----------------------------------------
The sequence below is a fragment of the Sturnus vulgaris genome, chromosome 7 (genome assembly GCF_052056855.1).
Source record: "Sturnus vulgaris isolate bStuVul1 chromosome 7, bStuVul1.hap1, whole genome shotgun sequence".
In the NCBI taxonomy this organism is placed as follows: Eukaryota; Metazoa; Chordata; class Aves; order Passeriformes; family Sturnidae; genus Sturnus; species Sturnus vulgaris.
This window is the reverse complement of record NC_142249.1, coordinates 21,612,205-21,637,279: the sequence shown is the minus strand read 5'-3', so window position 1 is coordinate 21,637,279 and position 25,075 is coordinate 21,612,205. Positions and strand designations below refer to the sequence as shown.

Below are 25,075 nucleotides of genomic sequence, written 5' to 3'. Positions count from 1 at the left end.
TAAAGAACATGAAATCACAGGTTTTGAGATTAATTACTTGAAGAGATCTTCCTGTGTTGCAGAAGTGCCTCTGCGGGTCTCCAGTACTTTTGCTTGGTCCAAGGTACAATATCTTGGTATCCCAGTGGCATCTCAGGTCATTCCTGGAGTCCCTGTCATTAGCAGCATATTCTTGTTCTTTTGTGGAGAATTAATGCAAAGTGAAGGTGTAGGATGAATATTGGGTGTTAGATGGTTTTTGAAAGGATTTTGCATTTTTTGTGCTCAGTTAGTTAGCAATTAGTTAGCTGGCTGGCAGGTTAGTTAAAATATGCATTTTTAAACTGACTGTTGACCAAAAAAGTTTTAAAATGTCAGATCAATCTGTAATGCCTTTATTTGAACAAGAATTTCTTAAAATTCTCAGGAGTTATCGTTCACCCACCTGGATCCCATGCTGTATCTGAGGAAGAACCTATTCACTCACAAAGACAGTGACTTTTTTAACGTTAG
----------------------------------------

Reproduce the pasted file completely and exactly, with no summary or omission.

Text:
The sequence below is a fragment of the Sturnus vulgaris genome, chromosome 7 (genome assembly GCF_052056855.1).
Source record: "Sturnus vulgaris isolate bStuVul1 chromosome 7, bStuVul1.hap1, whole genome shotgun sequence".
In the NCBI taxonomy this organism is placed as follows: Eukaryota; Metazoa; Chordata; class Aves; order Passeriformes; family Sturnidae; genus Sturnus; species Sturnus vulgaris.
This window is the reverse complement of record NC_142249.1, coordinates 21,612,205-21,637,279: the sequence shown is the minus strand read 5'-3', so window position 1 is coordinate 21,637,279 and position 25,075 is coordinate 21,612,205. Positions and strand designations below refer to the sequence as shown.

Below are 25,075 nucleotides of genomic sequence, written 5' to 3'. Positions count from 1 at the left end.
TAAAGAACATGAAATCACAGGTTTTGAGATTAATTACTTGAAGAGATCTTCCTGTGTTGCAGAAGTGCCTCTGCGGGTCTCCAGTACTTTTGCTTGGTCCAAGGTACAATATCTTGGTATCCCAGTGGCATCTCAGGTCATTCCTGGAGTCCCTGTCATTAGCAGCATATTCTTGTTCTTTTGTGGAGAATTAATGCAAAGTGAAGGTGTAGGATGAATATTGGGTGTTAGATGGTTTTTGAAAGGATTTTGCATTTTTTGTGCTCAGTTAGTTAGCAATTAGTTAGCTGGCTGGCAGGTTAGTTAAAATATGCATTTTTAAACTGACTGTTGACCAAAAAAGTTTTAAAATGTCAGATCAATCTGTAATGCCTTTATTTGAACAAGAATTTCTTAAAATTCTCAGGAGTTATCGTTCACCCACCTGGATCCCATGCTGTATCTGAGGAAGAACCTATTCACTCACAAAGACAGTGACTTTTTTAACGTTAG